“Write it, print it and send it to Phil, motherfucker,” said the skeleton of my father from his grave off that quiet road north of Peekskill. This struck me as a good indication of his impatience, I don’t ever recall him referring to me as ‘motherfucker’.
Eliot Widaen here, son of your former colleague at the Human Relations Unit Irv Widaen. That is, if you are indeed the Phil Trombino who had that magical 1967 season at Iona College when you hit like Ted Williams, torching the league at a .441 clip. I’m hoping you are, and that you’d be willing to talk to me about what you recall of the workings of the Human Relations Unit and any good stories you might have about Irv (I’m writing a memoir of his life). You can reach me at this address, or by email (here), or by phone or text (here). I hope you are well and I look forward to hearing from you.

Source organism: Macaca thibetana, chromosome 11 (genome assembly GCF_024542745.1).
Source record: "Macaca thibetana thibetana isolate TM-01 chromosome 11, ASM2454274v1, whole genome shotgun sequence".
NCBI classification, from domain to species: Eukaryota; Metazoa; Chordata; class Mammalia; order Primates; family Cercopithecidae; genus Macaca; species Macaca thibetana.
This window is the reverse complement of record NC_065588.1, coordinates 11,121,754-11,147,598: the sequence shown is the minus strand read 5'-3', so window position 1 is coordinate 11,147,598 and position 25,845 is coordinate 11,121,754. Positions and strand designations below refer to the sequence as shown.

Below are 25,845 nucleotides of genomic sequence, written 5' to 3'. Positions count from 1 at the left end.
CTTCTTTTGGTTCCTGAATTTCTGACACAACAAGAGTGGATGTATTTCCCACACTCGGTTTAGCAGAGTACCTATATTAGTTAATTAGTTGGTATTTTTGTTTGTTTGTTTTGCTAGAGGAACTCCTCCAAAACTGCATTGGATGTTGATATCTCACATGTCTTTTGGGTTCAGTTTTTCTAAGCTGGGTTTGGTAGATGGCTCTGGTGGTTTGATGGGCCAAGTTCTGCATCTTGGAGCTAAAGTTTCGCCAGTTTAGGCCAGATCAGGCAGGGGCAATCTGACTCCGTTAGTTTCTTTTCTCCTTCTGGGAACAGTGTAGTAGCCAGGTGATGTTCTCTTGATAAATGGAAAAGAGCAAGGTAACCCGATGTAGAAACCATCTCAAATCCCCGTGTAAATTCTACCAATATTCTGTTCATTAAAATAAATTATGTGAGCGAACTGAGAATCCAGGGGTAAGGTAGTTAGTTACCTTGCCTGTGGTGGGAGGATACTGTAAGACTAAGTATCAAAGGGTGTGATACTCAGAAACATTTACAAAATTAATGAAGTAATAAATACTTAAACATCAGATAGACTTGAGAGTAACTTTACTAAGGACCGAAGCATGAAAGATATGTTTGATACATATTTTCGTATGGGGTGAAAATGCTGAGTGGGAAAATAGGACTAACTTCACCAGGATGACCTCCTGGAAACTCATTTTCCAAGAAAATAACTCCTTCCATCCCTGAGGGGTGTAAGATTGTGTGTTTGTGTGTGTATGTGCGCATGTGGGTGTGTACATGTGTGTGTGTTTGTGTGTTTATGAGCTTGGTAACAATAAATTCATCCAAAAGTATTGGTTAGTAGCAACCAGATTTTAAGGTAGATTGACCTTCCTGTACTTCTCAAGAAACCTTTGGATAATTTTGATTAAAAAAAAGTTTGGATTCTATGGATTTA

“Was that so fucking hard? What did that take you, ninety seconds?” said the skeleton.
I wasn’t counting, dad, but it was probably around ninety.
“Shut up, print it and mail it, damn you,” he said, slouching back into his eternal bed.